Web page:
After his relapse, the court sent Ellison away for 30 days of mandatory residential care. Every day during his stay, he met with a psychiatrist and participated in group therapy. By the time Ellison left, he was stabilized on a three-drug regimen. He’s been sober ever since.
Zarate and case manager Kristen Daniel are on call for problems, and they know that time is the great healer. Getting off the streets is also key. “We want them to be accountable and compliant with their probation and treatment, but before we can expect them to do that, we have to help make sure they have a roof over their head and have food,” Zarate says.
Throughout most of his time in TAC, Ellison lived with his mom. He says her no-nonsense attitude helped keep him on the path to recovery and maintain Sweat’s barracks-like schedule. He prays and lifts weights every day at 7 a.m. and keeps an early bedtime—old TAC habits fostered by morning check-ins and evening curfews. All this helped Ellison re-enter regular life, and so did forging personal ties with Daniel and Judge Sweat.
But there was a setback. After about two years in the program, Ellison was in a car crash that severely injured his back and killed his younger brother. He’s still dealing with the legal, medical and emotional ramifications of the wreck. TAC helped him work through a tragedy that would have totally derailed him just a few years earlier, he says.
Since then, Daniel helped Ellison qualify for SSI—Social Security disability benefits—which allowed him to get his own duplex apartment. Ellison leads a simple life now, and one that he is proud of. He walks a lot, both for exercise and meditation. He picks up medicine for his mom and plays basketball with his grandsons. Talking about his family makes him tear up, and says he’s still not used to being a comfort for his family instead of a constant source of worry for them. “Every day I wake up, and it gets easier,” he says. “And I feel good.”
Legally, Ellison is still on probation and meets monthly with his probation officer. He goes to meetings to stay sober and remain connected to TAC participants and staff. “With Emmanuel’s case, he knew that he had people that he could call and talk to, and that he trusted,” says Daniel. “It really made the difference for him.”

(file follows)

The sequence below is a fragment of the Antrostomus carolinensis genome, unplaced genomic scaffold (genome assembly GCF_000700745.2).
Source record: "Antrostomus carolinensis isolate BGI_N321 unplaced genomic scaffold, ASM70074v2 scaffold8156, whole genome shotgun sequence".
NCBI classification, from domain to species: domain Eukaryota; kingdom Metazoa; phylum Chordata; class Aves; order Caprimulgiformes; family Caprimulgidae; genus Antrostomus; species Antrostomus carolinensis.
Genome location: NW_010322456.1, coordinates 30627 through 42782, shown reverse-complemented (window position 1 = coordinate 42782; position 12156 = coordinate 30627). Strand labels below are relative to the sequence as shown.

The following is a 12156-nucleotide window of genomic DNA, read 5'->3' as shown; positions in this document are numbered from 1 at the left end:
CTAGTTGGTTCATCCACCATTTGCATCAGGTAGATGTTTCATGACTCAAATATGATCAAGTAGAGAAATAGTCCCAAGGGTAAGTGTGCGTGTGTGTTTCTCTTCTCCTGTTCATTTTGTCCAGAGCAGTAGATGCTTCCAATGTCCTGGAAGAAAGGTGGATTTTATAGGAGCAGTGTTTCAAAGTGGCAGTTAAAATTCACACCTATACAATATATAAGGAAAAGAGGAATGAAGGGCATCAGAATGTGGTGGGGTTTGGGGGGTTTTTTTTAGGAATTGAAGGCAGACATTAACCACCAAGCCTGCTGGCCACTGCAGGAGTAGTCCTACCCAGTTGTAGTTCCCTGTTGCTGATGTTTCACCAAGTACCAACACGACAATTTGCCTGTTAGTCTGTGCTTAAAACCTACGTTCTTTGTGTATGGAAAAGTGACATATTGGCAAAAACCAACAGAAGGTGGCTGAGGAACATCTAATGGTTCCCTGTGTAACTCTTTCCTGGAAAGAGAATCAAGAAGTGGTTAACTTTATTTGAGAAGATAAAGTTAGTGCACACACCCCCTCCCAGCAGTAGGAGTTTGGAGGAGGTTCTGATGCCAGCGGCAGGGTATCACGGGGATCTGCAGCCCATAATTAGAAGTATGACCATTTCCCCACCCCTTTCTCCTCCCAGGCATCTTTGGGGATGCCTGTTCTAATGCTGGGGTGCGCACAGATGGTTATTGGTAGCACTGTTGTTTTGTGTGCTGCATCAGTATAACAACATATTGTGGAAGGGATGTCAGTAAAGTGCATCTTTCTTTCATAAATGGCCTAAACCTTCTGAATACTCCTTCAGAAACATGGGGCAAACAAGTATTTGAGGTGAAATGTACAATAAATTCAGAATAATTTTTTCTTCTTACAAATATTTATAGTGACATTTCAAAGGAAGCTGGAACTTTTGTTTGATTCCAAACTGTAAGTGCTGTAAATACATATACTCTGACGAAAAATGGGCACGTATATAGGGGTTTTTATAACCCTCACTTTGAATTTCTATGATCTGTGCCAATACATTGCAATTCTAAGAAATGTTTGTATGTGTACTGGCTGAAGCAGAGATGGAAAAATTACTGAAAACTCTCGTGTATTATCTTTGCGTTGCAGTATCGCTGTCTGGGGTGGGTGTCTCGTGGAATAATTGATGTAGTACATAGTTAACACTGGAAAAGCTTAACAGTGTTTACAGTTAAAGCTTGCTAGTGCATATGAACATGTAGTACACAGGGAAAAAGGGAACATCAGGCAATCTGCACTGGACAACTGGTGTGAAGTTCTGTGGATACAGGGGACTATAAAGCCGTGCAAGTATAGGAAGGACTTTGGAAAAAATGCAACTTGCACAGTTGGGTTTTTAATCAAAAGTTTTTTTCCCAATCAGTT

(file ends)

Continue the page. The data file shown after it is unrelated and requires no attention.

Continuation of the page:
Navigating the criminal justice system is tough for anyone, and it’s especially hard for those who struggle with mental health and substance use disorders. Repeat offenders with these burdens often lose hope and feel powerless. “Support groups and skill classes give their power back to them,” Daniel says.
Mental health policy advocates say that expanding accountability courts can divert people with mental illness into treatment and rehabilitation and reduce the crowding of jails and prisons. Some critics say the effectiveness of courts like TAC hasn’t been scientifically proven. Zarate is seeking funding so researchers can be paid to conduct a formal evaluation of TAC, which she is confident would pave the way for more slots for people like Ellison. Six months ago, the capacity of the program was increased to 50.
Ellison considers TAC his family, he credits the program with saving his life, and he wants to help that family grow. “It’s on you if you want to succeed or not,” he says. “They give you that responsibility, and they teach you how to believe in yourself.”
This article first appeared at Georgia Health News and is republished with permission.